Nepal Communist Party dispute risks further delay in justice for war victimsAs Oli is wooing former Maoist combatants for his political gains, Dahal is warning that the peace process could be derailed because of the House dissolution move.
While the Nepal Communist Party fight has turned Nepal’s politics murky, the one section that seems to fall prey to its leaders’ actions is victims of the decade-long armed conflict.
Thousands of victims of the 1996-2006 insurgency, which resulted in the deaths of at least 13,000 people and disappearance of thousands of others, have been awaiting justice for over a decade and a half now, largely due to a lack of will on the part of Nepal’s political parties to conclude the peace process.
After a political split in the Nepal Communist Party as a result of Prime Minister KP Sharma Oli’s decision to dissolve the lower house on December 20, the faction led by Oli is now in a bid to woo former Maoist combatants.
On the other hand, Pushpa Kamal Dahal, who leads the other faction along with Madhav Kumar Nepal, has charged Oli with dissolving not only the House but also the peace process—one of the major components of which is ensuring justice for conflict victims.
“So far, except for the transitional justice process, other tasks of the peace process—integration of the Maoist combatants in the Nepal Army and promulgation of the constitution by the Constitutional Assembly—have been completed,” said Dahal last week while addressing a mass gathering organised by his faction to protest against Oli’s House dissolution move. “KP Oli didn’t just dissolve the House of Representatives but his steps have dissolved the peace process and the federal system too.”
At a time when the task of concluding the transitional justice process has been in limbo, Oli’s sudden change of heart for the former Maoist combatants has raised quite an eyebrow among rights defenders and conflict victims.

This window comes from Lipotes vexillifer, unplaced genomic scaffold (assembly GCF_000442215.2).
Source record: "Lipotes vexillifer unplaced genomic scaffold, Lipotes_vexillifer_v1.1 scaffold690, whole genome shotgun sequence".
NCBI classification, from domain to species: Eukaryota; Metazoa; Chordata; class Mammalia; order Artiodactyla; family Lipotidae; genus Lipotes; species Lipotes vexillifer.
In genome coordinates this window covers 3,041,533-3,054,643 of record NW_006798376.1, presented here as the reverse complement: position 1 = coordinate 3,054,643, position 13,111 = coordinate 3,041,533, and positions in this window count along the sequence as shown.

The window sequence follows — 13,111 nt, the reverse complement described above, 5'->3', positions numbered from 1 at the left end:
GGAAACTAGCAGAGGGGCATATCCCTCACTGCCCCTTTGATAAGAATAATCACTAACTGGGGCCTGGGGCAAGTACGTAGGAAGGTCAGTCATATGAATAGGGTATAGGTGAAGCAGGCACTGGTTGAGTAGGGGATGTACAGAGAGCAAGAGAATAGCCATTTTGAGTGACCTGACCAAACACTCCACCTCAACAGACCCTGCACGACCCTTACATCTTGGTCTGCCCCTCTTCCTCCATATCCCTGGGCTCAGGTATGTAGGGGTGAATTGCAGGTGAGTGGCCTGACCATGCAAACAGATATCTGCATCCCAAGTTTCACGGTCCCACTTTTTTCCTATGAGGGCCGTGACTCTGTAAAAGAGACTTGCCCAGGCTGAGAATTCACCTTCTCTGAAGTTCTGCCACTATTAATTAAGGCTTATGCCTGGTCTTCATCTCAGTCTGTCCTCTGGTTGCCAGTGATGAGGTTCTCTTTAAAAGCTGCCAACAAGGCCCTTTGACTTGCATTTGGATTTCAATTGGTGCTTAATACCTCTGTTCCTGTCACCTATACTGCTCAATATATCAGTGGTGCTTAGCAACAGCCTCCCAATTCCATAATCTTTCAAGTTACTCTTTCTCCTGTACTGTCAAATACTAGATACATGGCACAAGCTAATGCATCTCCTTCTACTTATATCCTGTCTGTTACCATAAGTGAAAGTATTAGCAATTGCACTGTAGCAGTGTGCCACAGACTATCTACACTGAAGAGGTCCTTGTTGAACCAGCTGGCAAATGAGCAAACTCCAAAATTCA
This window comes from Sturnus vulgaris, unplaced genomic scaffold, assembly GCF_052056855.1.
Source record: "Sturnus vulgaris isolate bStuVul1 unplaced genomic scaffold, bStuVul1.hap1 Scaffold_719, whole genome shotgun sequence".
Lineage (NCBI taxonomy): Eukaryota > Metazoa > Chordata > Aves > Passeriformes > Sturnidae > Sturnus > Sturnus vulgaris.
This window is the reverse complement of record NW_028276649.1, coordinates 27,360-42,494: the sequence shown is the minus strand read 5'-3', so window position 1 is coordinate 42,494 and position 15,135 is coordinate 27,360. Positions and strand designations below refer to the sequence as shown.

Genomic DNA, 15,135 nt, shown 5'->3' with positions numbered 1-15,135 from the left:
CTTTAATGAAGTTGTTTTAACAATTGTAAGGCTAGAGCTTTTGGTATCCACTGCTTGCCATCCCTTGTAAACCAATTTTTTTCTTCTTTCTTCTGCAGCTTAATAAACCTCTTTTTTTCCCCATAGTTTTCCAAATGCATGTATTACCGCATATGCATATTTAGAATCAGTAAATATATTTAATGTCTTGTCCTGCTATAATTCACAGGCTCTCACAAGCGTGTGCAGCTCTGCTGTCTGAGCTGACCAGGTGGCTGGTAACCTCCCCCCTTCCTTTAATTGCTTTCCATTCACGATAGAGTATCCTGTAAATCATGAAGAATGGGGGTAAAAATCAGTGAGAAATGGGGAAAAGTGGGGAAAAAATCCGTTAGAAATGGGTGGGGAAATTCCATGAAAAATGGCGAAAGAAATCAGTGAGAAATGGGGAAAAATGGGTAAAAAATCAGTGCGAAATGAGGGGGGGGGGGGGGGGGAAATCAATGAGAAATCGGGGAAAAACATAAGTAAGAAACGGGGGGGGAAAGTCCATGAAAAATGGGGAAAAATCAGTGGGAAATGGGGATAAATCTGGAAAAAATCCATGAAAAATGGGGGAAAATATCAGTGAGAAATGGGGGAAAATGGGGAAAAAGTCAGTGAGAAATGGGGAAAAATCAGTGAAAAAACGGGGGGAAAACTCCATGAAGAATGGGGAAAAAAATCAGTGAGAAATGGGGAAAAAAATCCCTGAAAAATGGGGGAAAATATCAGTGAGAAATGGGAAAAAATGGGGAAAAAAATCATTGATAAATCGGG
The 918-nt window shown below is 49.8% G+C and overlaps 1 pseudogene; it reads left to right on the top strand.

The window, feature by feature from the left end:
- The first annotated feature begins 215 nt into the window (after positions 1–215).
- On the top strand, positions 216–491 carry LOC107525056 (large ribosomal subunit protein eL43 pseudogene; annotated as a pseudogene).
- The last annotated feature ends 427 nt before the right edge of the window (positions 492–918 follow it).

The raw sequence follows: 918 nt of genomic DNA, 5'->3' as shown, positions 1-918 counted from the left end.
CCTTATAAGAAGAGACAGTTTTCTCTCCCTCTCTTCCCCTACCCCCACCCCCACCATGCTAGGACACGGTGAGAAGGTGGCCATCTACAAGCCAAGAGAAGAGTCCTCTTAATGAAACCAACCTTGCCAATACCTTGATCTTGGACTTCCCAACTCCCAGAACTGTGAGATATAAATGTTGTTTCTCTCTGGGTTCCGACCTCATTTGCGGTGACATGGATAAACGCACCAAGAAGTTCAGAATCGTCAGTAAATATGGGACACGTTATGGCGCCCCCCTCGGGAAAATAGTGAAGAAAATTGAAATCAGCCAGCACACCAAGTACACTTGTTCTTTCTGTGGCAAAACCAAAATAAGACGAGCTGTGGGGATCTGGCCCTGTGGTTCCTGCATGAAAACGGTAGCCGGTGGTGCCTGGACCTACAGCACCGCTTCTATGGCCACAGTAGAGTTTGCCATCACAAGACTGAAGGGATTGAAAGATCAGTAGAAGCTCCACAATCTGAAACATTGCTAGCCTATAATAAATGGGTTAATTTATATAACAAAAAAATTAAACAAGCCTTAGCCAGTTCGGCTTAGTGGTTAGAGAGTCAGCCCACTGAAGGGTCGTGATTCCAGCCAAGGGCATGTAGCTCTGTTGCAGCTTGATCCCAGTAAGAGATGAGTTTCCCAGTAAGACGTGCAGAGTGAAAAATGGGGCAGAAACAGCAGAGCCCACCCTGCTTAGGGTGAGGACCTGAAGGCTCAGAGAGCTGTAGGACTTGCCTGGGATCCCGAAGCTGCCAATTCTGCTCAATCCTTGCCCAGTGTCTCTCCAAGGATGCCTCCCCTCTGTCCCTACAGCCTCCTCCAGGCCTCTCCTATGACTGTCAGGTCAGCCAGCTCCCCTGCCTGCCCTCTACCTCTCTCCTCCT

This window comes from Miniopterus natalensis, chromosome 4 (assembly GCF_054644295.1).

Many are concerned if the armed conflict, which many want to forget once the transitional justice process is concluded, is emerging as a new tool for the two communist factions in their game of one-upmanship.
Last week, Oli held a meeting with former Maoist combatants, including those who were disqualified from the integration process.
During the meeting, Oli said that the government was committed to facilitating an early conclusion of the transitional justice process. Oli went on to say that he wasn’t a betrayer like Dahal, who was co-chair of the Nepal Communist Party until a little more than a month ago, and that he is committed to providing justice for everyone victimised by the insurgency.
Two days after the meeting, the Oli Cabinet on Monday decided to honour and provide separate identity cards for all those who fought during the armed conflict and were part of the 2006 second people’s movement.
Even though Oli decided to join hands with Dahal in May 2018 to form the Nepal Communist Party, he is one politician who never hesitated to heap scorn upon the latter for leading an armed conflict.
Observers and rights defenders say Oli appears to be using former Maoist combatants, around 15 years after the peace deal, for his political gains.
According to them, both Oli and Dahal are playing dangerous politics against each other and they are trying to make the victims of the armed conflict their pawns.
“Oli’s attempt is purely guided by a motive to expand his vote base,” Kapil Shrestha, a former member of the National Human Rights Commission, told the Post. “When Dahal says that the peace process is in danger due to Oli, the question will be raised as to what he did to conclude it when he was in power.”
The other governments led by various leaders too have failed to do any substantial work to conclude the peace process.
Now with the House dissolved and elections declared, the process is likely to take a back seat.
Ever since he dissolved the House on December 20, Oli has been in a campaign mode for the elections he has declared for April 30 and May 10.
Even though the House dissolution decision is being tested by the Supreme Court, Oli has been constantly making statements that there is no constitutional ground to restore the House and that the elections will take place on the declared dates.
If elections do happen, people will vote on the 91st day from today.
Many say by bringing the former Maoist fighters into his fold, Oli is trying to kill two birds with one stone. Firstly, Oli can expand his vote base by creating an image for himself as a person who cares about the neglected. Second, he wants to send a message that Dahal, who was the commander of the armed conflict, has conveniently deserted those who once were ready to die at his orders.